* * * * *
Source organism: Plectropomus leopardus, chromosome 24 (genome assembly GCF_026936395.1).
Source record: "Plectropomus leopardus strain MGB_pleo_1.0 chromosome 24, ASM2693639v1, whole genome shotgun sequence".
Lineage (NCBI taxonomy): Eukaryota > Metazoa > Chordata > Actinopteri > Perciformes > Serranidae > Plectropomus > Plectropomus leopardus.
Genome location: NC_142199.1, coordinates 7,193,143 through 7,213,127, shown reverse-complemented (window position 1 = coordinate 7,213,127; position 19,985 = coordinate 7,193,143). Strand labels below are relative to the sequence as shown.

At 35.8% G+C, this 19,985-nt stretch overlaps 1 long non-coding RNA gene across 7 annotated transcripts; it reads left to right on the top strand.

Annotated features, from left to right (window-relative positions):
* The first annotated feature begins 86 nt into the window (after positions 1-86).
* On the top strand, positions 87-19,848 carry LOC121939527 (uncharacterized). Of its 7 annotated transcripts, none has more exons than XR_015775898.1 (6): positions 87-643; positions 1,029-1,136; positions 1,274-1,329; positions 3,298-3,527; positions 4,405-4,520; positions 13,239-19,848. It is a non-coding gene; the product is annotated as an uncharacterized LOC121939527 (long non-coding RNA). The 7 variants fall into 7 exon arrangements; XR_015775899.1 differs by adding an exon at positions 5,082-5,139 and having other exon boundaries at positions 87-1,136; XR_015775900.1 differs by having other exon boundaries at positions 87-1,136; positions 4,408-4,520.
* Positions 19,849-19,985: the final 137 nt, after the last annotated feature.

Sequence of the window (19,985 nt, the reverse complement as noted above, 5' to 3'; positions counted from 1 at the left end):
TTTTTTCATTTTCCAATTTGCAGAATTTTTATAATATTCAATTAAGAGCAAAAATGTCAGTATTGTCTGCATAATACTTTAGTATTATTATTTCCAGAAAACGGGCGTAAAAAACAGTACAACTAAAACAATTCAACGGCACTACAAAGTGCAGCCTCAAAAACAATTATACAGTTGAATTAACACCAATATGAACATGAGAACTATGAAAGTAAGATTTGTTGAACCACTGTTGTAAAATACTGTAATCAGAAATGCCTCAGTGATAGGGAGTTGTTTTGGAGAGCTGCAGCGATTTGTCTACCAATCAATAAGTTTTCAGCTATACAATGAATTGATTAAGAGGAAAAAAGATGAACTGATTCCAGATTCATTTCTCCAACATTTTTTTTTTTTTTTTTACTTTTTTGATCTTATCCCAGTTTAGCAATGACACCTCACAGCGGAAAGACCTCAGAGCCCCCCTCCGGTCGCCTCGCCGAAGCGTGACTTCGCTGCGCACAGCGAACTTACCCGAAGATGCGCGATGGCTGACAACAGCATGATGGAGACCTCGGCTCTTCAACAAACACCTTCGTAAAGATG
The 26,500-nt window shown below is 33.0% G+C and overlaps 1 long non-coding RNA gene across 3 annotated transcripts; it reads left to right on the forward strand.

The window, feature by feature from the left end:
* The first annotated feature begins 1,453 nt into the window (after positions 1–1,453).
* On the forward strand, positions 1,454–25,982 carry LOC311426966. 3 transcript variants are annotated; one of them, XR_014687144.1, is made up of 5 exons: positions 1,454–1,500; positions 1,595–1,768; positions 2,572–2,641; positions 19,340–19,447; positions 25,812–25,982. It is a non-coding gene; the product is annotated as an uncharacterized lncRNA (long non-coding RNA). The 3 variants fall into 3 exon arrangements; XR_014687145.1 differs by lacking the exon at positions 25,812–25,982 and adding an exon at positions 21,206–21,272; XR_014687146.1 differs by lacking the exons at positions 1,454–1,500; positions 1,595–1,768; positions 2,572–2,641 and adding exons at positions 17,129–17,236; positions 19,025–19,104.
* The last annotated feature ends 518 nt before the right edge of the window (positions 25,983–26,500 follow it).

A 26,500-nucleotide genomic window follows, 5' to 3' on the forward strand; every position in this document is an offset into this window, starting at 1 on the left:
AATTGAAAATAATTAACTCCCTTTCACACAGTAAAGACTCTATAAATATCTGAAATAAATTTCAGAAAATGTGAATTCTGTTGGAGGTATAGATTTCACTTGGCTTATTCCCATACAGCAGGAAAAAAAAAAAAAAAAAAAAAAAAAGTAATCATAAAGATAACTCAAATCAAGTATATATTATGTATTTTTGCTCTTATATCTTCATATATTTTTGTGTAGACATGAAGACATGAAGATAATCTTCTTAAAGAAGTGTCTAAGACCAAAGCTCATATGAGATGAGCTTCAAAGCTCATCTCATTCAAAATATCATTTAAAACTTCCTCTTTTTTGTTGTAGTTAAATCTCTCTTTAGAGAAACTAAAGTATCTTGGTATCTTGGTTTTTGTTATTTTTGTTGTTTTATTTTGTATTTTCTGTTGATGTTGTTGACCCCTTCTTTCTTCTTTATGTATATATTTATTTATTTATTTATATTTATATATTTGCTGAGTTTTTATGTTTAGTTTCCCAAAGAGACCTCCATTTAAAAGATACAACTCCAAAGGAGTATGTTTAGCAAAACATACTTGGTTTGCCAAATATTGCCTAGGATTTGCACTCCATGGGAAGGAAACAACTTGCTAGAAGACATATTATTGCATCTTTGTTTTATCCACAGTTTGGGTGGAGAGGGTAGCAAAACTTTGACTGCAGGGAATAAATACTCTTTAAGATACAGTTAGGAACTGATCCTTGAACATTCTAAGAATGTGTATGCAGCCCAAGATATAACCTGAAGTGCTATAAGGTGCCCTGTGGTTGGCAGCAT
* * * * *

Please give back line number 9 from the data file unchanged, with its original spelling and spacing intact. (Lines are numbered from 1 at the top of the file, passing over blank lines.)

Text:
* Positions 19,849-19,985: the final 137 nt, after the last annotated feature.